Wednesday, September 7, 2011

What to say to a woman after a loss

Today is another sad day. I'm not sitting around and crying or anything... but I just don't have any joy. Like yesterday, I just don't have any desire to get out of my pajamas. I probably wouldn't even be out of bed yet if it wasn't for my (early rising) kids. I just... feel... like there is a huge void in my life right now. And then I feel guilty even admitting that, because I have been so blessed with a home and a husband and two beautiful children. I love my family... I just feel like a piece of me died with Samuel.

I'm constantly shifting back and forth between emotions. I feel sad. And then that sours to anger and bitterness at the hospital and at insensitivities. And then I feel self-pity. Why did this happen to me?? And then I feel guilty for feeling that way! I think: "Some people have it so much worse, it's not appropriate for me to grieve this way..."

Studies show that any pregnancy loss, whether at 6 weeks or 36 weeks, can trigger the same grief response in parents. That makes me feel just a tiny bit less crazy for feeling so deeply.

People can really be so hurtful.
When I reached out to my mom for help (I was so exhausted and physically incapable of caring for my children), she said "no offense... but maybe it's a good thing that you're not having a third baby since you're having a hard time taking care of the first two." OUCH!! that hurt on so many levels and I just started crying in front of her.

Later that day, we went out to lunch with my sister-in-law. She had just delivered my baby niece the week before (4 days after the miscarriage). She exclaimed without thinking "Oh, I'm so glad I'm not pregnant anymore so I can eat this hotdog!" I didn't say anything, but that hurt so deeply. I WISHED with my entire being that I was still pregnant!!!

A coworker told me (2 weeks after the miscarriage): "Not to be crass, but it is what it is and you just have to move forward and put it behind you."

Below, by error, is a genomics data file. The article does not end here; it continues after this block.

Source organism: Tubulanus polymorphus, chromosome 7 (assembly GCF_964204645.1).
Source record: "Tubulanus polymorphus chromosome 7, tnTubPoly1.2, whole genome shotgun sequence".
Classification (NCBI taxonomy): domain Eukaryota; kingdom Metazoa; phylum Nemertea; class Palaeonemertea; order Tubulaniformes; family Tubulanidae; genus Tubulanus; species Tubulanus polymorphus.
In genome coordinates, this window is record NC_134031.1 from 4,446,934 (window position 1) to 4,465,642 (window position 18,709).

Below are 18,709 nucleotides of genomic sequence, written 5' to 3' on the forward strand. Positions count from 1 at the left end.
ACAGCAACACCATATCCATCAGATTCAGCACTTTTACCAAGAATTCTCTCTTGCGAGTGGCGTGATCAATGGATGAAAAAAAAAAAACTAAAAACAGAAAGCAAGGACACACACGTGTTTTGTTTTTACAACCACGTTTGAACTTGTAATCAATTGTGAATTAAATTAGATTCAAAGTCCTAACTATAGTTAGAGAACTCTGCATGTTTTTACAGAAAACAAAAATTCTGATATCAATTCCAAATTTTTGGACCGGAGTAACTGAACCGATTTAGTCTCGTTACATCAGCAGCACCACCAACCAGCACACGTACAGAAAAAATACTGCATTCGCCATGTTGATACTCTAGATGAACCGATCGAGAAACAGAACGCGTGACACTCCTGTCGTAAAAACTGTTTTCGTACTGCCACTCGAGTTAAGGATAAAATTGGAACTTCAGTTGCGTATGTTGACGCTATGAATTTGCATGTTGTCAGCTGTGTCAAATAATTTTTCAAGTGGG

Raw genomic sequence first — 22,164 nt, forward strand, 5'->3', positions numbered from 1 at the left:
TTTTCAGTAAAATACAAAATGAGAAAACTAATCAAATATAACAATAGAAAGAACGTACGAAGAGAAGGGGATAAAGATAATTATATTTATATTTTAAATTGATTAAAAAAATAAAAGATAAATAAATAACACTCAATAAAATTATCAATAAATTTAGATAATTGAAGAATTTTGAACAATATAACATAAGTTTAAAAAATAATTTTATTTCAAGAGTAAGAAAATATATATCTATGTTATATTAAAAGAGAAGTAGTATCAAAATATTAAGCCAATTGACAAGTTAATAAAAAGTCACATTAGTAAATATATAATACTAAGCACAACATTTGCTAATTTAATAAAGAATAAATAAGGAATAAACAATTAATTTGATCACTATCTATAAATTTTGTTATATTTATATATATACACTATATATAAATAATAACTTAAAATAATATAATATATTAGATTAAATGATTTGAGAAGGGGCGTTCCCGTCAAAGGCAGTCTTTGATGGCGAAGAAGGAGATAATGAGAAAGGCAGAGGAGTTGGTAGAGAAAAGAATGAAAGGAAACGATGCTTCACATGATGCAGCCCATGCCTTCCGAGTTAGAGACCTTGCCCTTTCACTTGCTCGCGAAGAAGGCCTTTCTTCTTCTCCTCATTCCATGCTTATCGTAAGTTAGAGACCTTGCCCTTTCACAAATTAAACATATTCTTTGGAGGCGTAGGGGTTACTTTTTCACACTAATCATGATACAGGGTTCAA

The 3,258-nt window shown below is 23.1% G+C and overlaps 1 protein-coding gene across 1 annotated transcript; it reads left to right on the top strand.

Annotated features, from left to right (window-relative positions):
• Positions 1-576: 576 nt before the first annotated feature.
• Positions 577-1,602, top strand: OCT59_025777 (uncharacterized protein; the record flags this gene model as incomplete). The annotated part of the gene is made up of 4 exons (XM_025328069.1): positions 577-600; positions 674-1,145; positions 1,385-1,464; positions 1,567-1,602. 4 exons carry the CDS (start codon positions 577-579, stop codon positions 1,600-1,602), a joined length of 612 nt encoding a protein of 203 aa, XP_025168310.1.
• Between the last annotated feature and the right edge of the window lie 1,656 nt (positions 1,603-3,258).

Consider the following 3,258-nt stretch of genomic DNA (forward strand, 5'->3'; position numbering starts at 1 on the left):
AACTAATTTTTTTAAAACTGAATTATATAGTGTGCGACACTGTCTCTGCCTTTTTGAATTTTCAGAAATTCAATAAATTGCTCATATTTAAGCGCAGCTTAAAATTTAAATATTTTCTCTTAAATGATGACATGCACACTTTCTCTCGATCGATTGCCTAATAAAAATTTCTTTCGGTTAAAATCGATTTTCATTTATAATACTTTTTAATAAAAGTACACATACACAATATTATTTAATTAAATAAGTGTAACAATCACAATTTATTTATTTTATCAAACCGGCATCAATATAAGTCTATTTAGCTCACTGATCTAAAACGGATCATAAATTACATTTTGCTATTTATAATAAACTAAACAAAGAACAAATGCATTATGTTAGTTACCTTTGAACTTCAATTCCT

The ultrasound technician right after she told me that my baby had no heartbeat: "Well, at least you already have children. I feel bad for the parents who come in here and have no kids at all." Does that mean that you don't feel bad for me? I just lost a baby, lady! Have some compassion!

If you want to know how to support a woman who has just experienced a pregnancy loss, here are some ways to show your love without putting your foot in your mouth!:
*Just simply say "I'm so sorry." No need to say anything else!
*Just tell the mom that you are there to listen. She might not feel like talking at that moment, but knowing that it's ok to talk to you is such a comfort! By the time I actually felt like I wanted to talk about it, it seemed that nobody wanted to hear about my story and I felt so lonely.
*Hold her hand or give her a hug. It seems that people are so awkward around grieving parents... just hold them! It makes them feel validated in their grief.
*offer to help! Miscarriage is VERY physically taxing on your body. Making a meal or helping with laundry or child care is HUGE. What a BEAUTIFUL way to express your love! Don't say "just call me if you need help with anything!" This is such a vague statement. I know that in my grieving, the last thing I wanted to do was schedule who was going to help when. It's also a pride issue to ask for help when you irrationally feel guilty for feeling the way you do in the first place. Please just say "I am coming over on Tuesday with dinner for your family and I will babysit your children on Thursday morning from 9-12 AM." Be specific! It really is so helpful.
*Offer to pray for the mother and her family and then actually do it! Lay hands right on the woman and pray over her. Pray for physical healing, not just emotional healing.
*Some of the most meaningful gifts that friends dropped off were: books on grieving. These were very helpful to understand my emotions in the immediate aftermath of the miscarriage. Some good titles include: What Was Lost: A Christian Journey Through Miscarriage and Grieving the Child I Never Knew.